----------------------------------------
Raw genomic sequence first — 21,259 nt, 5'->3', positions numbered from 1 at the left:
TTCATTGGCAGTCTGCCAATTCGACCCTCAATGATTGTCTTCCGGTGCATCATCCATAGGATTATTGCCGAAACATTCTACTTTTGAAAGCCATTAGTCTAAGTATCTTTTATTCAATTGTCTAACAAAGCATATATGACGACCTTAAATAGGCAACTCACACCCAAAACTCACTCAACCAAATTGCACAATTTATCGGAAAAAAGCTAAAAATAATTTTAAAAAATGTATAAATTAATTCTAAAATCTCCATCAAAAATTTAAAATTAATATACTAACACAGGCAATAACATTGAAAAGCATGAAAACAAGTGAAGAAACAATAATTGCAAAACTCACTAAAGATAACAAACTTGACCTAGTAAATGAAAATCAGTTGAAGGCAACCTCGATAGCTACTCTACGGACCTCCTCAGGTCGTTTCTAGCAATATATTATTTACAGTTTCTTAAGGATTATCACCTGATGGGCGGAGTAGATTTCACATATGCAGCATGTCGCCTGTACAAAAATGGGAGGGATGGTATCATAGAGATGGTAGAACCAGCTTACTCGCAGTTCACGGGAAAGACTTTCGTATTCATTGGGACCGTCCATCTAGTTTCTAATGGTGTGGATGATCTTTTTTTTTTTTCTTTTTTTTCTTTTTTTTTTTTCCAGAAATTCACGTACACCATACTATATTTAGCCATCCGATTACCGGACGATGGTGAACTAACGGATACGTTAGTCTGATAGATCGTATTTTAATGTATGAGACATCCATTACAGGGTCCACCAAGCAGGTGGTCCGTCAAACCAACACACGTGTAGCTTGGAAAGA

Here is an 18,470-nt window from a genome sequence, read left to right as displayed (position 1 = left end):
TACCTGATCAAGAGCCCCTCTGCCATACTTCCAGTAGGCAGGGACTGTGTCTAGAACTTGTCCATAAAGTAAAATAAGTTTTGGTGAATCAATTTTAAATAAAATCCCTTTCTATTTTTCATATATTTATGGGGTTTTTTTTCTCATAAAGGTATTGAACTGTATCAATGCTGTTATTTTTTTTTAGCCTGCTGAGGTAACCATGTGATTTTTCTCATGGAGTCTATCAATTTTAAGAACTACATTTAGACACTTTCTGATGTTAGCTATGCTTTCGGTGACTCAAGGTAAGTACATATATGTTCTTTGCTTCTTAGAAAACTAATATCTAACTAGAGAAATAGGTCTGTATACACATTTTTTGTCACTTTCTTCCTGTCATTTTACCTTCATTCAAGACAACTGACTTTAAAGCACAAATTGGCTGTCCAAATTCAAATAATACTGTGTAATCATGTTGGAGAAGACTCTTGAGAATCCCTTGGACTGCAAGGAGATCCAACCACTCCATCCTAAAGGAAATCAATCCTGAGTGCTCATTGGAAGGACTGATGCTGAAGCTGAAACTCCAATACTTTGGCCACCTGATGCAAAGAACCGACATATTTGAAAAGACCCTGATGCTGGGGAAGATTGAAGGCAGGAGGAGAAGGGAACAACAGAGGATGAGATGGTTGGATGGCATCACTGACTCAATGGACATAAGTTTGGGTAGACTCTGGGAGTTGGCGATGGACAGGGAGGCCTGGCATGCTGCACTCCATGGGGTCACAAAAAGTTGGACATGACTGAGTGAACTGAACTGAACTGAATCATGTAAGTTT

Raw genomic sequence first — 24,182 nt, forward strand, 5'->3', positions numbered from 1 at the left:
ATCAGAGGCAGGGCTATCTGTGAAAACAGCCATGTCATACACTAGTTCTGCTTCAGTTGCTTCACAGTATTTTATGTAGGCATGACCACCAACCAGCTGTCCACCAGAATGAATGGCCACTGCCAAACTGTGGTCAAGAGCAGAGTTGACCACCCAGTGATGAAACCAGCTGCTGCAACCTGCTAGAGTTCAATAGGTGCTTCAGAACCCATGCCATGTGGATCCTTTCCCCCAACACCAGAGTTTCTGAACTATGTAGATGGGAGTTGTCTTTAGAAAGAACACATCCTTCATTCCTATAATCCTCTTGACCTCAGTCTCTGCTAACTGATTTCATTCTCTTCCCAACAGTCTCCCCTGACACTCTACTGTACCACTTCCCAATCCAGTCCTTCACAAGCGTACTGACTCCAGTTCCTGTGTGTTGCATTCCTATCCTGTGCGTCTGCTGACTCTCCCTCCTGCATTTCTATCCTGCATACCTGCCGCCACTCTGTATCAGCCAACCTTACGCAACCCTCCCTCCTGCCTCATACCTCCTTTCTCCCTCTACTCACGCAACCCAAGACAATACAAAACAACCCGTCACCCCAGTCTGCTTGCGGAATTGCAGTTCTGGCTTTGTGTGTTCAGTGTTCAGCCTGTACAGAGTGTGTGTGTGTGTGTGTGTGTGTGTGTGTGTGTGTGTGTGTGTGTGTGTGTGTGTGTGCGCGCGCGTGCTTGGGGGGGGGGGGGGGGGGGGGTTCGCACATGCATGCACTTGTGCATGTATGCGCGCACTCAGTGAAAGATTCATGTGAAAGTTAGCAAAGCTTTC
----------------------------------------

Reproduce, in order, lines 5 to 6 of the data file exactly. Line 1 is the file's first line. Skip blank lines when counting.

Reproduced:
Raw genomic sequence first — 24,182 nt, forward strand, 5'->3', positions numbered from 1 at the left:
ATCAGAGGCAGGGCTATCTGTGAAAACAGCCATGTCATACACTAGTTCTGCTTCAGTTGCTTCACAGTATTTTATGTAGGCATGACCACCAACCAGCTGTCCACCAGAATGAATGGCCACTGCCAAACTGTGGTCAAGAGCAGAGTTGACCACCCAGTGATGAAACCAGCTGCTGCAACCTGCTAGAGTTCAATAGGTGCTTCAGAACCCATGCCATGTGGATCCTTTCCCCCAACACCAGAGTTTCTGAACTATGTAGATGGGAGTTGTCTTTAGAAAGAACACATCCTTCATTCCTATAATCCTCTTGACCTCAGTCTCTGCTAACTGATTTCATTCTCTTCCCAACAGTCTCCCCTGACACTCTACTGTACCACTTCCCAATCCAGTCCTTCACAAGCGTACTGACTCCAGTTCCTGTGTGTTGCATTCCTATCCTGTGCGTCTGCTGACTCTCCCTCCTGCATTTCTATCCTGCATACCTGCCGCCACTCTGTATCAGCCAACCTTACGCAACCCTCCCTCCTGCCTCATACCTCCTTTCTCCCTCTACTCACGCAACCCAAGACAATACAAAACAACCCGTCACCCCAGTCTGCTTGCGGAATTGCAGTTCTGGCTTTGTGTGTTCAGTGTTCAGCCTGTACAGAGTGTGTGTGTGTGTGTGTGTGTGTGTGTGTGTGTGTGTGTGTGTGTGTGTGTGTGTGTGCGCGCGCGTGCTTGGGGGGGGGGGGGGGGGGGGGTTCGCACATGCATGCACTTGTGCATGTATGCGCGCACTCAGTGAAAGATTCATGTGAAAGTTAGCAAAGCTTTC